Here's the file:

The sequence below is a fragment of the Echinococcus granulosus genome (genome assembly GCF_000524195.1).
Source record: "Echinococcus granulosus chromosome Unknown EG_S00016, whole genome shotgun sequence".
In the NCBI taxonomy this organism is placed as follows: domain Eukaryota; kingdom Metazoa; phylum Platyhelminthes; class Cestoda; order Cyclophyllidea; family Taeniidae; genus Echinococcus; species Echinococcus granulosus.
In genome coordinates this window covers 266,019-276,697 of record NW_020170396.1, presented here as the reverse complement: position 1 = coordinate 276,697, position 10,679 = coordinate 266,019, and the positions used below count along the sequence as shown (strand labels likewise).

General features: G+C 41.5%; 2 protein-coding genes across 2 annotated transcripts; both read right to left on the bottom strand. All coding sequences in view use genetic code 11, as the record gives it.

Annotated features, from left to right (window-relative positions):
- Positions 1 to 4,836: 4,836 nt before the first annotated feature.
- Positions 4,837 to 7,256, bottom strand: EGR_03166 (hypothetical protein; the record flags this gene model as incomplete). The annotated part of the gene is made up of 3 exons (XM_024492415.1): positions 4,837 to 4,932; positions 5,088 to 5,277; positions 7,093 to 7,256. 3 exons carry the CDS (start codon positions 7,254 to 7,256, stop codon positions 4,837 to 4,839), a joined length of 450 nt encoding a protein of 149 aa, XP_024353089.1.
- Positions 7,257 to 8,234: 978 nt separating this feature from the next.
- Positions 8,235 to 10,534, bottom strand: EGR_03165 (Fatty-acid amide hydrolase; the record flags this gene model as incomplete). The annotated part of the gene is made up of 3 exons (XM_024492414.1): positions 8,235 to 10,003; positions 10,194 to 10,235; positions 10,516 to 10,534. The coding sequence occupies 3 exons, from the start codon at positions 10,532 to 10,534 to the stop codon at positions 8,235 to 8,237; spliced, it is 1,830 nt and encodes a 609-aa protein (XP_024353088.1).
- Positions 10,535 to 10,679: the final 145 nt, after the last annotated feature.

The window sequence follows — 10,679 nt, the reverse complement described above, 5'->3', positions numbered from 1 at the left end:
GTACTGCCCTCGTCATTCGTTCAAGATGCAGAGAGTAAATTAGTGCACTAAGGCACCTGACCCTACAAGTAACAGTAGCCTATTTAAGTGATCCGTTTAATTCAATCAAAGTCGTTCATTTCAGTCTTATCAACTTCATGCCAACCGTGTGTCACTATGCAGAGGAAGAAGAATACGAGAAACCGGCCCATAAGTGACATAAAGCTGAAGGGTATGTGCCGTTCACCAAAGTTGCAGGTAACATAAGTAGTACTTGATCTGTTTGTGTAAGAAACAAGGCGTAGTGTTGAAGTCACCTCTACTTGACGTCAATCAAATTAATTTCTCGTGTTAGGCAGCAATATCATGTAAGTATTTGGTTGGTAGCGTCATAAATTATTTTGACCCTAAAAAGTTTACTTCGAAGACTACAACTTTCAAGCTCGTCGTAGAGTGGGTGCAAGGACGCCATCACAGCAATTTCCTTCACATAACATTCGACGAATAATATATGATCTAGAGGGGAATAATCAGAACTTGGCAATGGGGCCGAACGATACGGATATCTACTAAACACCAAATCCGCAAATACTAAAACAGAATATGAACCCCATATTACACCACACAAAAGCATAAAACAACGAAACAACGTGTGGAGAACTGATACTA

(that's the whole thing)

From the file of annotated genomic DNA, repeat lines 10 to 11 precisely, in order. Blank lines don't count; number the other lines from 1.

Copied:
- Positions 8,235 to 10,534, bottom strand: EGR_03165 (Fatty-acid amide hydrolase; the record flags this gene model as incomplete). The annotated part of the gene is made up of 3 exons (XM_024492414.1): positions 8,235 to 10,003; positions 10,194 to 10,235; positions 10,516 to 10,534. The coding sequence occupies 3 exons, from the start codon at positions 10,532 to 10,534 to the stop codon at positions 8,235 to 8,237; spliced, it is 1,830 nt and encodes a 609-aa protein (XP_024353088.1).
- Positions 10,535 to 10,679: the final 145 nt, after the last annotated feature.